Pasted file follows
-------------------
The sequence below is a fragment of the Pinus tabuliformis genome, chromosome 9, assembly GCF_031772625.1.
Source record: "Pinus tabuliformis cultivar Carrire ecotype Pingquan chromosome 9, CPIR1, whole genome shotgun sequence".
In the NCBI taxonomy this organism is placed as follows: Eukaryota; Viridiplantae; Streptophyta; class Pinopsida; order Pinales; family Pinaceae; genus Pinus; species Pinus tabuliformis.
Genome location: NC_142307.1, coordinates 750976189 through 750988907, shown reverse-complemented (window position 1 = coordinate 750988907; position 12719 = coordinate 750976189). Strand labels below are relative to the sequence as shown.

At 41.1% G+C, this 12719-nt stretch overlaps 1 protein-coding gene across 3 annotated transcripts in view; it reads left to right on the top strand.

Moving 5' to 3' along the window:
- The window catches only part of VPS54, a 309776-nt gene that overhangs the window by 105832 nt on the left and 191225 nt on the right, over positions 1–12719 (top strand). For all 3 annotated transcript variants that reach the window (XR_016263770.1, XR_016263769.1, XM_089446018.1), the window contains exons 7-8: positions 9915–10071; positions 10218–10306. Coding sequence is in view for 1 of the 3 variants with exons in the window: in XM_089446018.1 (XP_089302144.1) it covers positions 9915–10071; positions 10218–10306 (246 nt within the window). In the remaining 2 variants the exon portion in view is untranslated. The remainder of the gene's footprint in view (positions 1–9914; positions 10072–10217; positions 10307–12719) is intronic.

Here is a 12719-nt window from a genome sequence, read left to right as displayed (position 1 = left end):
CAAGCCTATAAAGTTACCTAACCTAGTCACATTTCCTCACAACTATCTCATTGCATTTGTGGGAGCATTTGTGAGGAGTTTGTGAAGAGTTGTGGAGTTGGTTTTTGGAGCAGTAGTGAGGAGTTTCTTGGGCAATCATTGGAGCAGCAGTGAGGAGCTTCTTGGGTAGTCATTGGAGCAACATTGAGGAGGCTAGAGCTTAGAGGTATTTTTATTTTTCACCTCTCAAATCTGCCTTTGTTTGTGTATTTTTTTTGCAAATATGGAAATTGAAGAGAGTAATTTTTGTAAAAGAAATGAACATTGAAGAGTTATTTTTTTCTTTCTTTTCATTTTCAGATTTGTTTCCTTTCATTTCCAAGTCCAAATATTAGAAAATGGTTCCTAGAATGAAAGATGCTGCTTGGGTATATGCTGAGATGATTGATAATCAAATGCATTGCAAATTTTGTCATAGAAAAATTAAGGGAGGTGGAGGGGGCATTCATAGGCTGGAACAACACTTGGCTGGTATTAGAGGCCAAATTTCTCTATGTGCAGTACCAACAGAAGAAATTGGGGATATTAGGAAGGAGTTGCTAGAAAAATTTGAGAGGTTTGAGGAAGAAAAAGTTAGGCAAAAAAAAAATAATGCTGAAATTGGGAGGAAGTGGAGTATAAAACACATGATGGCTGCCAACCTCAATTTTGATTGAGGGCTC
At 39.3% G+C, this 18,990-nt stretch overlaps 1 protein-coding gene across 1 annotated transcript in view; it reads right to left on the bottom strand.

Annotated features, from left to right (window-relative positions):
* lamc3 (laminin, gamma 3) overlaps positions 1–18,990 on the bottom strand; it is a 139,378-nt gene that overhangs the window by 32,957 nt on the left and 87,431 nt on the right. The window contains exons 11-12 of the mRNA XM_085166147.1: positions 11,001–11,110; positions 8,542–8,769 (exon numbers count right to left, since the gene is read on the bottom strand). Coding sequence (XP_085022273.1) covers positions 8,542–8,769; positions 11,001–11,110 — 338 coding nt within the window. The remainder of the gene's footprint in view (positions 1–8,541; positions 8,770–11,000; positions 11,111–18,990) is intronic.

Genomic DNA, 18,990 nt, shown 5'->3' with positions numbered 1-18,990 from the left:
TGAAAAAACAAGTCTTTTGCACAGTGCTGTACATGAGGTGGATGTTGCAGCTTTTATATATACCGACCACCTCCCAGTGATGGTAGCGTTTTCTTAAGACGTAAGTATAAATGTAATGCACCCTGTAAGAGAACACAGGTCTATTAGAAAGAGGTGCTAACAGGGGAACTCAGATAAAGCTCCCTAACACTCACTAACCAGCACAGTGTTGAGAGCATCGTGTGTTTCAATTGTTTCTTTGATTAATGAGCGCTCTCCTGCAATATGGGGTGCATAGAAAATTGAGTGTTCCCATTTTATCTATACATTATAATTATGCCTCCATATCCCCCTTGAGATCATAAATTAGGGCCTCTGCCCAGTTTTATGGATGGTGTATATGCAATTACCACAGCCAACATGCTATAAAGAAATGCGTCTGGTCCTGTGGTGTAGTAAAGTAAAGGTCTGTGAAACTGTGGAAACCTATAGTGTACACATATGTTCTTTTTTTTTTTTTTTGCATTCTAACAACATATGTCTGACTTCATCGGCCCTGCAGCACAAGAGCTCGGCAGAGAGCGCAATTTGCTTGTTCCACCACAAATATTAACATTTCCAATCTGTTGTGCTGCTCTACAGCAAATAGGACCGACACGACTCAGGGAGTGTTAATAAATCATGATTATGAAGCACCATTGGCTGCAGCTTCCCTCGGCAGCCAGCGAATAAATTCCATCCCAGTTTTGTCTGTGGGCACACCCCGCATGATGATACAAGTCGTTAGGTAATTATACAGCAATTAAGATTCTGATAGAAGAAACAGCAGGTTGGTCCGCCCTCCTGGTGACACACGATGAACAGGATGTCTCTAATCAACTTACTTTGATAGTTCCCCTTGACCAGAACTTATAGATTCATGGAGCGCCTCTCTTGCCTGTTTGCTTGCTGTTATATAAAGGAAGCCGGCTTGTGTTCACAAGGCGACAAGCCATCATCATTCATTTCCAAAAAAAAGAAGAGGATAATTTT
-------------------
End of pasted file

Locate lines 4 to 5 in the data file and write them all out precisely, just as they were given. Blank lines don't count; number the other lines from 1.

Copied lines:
Genome location: NC_142307.1, coordinates 750976189 through 750988907, shown reverse-complemented (window position 1 = coordinate 750988907; position 12719 = coordinate 750976189). Strand labels below are relative to the sequence as shown.

At 41.1% G+C, this 12719-nt stretch overlaps 1 protein-coding gene across 3 annotated transcripts in view; it reads left to right on the top strand.